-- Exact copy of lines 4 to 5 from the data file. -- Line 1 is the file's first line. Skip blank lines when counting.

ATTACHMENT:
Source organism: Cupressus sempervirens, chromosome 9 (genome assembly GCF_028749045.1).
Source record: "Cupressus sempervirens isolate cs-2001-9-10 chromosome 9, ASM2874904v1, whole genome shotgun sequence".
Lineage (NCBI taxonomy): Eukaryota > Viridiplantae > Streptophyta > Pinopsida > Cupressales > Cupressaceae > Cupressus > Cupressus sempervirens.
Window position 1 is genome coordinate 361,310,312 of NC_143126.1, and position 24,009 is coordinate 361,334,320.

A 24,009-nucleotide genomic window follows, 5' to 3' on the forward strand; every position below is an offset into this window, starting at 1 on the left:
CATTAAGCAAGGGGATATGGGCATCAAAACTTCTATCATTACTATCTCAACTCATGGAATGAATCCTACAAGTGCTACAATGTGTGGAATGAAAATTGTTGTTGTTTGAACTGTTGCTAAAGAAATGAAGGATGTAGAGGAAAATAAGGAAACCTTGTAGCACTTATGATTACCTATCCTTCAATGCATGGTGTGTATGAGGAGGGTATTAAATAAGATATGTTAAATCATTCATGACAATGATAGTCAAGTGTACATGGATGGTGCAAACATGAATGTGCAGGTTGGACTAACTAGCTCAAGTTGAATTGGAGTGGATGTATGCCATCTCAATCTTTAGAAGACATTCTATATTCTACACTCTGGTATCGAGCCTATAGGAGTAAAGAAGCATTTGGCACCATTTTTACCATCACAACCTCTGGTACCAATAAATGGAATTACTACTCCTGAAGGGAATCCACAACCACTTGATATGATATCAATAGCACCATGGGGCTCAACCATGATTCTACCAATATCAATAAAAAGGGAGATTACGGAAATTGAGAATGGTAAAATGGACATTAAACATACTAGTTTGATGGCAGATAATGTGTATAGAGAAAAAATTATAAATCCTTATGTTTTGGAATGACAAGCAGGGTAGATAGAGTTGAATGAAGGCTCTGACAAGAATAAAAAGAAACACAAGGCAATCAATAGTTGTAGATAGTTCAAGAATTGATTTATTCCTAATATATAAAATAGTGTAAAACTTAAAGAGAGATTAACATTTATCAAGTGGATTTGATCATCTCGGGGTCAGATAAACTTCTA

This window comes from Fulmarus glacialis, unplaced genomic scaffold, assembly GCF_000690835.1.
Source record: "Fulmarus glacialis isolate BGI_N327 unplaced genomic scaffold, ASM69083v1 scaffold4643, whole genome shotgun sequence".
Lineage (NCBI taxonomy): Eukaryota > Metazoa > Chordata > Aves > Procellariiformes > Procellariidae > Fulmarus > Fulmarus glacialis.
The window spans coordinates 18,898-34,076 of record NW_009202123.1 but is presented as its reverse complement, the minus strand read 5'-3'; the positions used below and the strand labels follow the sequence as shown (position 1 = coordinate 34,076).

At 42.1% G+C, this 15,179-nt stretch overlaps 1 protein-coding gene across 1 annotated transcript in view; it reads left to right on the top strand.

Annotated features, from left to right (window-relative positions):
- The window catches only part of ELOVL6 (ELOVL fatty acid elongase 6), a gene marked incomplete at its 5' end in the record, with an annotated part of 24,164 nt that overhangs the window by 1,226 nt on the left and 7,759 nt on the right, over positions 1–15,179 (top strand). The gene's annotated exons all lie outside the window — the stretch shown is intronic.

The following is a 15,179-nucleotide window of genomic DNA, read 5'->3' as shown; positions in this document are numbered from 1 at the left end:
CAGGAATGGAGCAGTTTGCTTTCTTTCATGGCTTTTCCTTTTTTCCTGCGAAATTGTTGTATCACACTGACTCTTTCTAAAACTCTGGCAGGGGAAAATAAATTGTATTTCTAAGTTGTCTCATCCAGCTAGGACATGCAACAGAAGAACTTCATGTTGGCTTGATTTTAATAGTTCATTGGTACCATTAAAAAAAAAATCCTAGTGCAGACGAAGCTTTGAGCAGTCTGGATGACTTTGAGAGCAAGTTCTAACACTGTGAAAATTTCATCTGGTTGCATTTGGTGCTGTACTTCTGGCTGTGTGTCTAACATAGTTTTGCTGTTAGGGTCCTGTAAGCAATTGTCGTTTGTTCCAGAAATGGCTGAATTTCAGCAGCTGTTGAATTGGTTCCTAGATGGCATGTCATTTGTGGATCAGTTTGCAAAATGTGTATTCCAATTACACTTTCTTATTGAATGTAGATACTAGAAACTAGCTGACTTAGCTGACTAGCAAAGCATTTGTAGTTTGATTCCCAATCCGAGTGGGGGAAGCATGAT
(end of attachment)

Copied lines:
Window position 1 is genome coordinate 361,310,312 of NC_143126.1, and position 24,009 is coordinate 361,334,320.

A 24,009-nucleotide genomic window follows, 5' to 3' on the forward strand; every position below is an offset into this window, starting at 1 on the left: